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Component-resolved diagnosis, Immunotherapy, Recombinant allergens, Molecular allergy diagnosis, Pollen allergy, Children
Introduction: Specific immunotherapy (SIT) is used to treat asthma and allergic rhinitis, and a dose-response relationship has been found for SIT efficacy, creating a need to accurately select the allergen used in therapy. This need is especially pronounced in poly-sensitized children living in areas where different pollen allergen sources coexist in the same season, as this circumstance complicates diagnostic efforts. In such cases, component-resolved diagnosis (CRD) can increase diagnostic accuracy and aid in SIT prescription.
Materials and Methods: We hypothesized that CRD results would lead to modifications in classical immunotherapy prescription based on sources such as medical history, season of symptom presentation, and skin testing. We studied a sample of children indicated for immunotherapy in whom classical methods had not pointed out the most relevant allergen due to sensitization to more than two pollens. We used a small panel of recombinant allergens, analyzing the percentage of changes to prescription considering the findings of molecular studies.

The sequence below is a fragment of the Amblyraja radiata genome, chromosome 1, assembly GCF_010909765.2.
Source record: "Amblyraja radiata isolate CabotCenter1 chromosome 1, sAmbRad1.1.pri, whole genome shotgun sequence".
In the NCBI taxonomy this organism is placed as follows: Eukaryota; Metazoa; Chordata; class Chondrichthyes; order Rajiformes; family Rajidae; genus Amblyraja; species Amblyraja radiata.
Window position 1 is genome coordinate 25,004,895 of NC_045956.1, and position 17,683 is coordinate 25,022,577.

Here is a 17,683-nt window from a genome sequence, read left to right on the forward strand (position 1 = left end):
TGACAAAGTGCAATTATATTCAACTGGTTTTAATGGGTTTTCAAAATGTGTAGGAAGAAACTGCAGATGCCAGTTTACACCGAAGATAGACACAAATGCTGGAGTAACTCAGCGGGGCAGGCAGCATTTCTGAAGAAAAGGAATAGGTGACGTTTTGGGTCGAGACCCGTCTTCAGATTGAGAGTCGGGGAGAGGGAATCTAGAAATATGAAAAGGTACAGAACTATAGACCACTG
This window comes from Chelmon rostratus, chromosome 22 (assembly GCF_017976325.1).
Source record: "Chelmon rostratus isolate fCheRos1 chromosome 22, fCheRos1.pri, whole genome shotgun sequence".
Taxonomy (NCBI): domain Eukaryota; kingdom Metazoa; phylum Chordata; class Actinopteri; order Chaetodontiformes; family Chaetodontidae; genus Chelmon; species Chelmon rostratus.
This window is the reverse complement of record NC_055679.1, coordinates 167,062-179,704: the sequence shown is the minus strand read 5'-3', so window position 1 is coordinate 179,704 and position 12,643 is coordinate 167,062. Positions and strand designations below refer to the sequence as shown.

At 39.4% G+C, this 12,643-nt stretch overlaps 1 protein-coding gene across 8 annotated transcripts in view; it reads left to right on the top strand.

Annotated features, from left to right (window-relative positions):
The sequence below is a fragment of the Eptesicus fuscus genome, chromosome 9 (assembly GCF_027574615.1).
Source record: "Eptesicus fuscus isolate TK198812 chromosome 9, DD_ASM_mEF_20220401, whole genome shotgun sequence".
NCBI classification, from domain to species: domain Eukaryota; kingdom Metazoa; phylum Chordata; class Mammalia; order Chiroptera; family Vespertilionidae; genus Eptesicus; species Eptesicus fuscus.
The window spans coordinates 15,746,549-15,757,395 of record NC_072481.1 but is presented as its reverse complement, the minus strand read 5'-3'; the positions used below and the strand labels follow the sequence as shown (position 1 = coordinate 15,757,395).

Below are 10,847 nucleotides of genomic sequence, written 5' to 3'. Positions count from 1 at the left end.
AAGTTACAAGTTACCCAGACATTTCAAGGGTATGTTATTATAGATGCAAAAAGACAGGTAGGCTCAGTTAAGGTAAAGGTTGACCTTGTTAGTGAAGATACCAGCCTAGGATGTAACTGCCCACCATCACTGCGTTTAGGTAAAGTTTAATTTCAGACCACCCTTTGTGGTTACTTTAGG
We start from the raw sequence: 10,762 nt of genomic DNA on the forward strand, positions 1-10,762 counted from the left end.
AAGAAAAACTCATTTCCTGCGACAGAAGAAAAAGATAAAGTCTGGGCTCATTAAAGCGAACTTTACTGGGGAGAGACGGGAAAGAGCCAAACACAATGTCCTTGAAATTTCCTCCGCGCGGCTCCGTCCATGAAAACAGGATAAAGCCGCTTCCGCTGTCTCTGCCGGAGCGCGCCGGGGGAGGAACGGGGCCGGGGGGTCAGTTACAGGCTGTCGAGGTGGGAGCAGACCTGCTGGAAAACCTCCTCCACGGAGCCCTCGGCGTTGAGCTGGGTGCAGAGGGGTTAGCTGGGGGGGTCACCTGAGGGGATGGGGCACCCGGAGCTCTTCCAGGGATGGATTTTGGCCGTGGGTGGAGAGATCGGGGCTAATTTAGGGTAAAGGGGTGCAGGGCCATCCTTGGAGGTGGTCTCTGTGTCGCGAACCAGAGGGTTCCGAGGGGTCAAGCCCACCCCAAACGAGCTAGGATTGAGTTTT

Results: Of the 70 children included, CRD led to modified immunotherapy prescription in 54.3%. Indications of single-allergen therapy increased from 18% to 51% when CRD was included. The decision to prescribe immunotherapy was reversed following CRD in 9.3% of cases.
Discussion: CRD use alters the choice of specific immunotherapy in poly-sensitized children. A wide panel of recombinant allergens may not be necessary to improve immunotherapy indication using molecular techniques; rather, a smaller panel adapted to include those allergens prevalent in the geographical area in question appears to be sufficient for more effective immunotherapy, also leading to an improved cost-benefit ratio.
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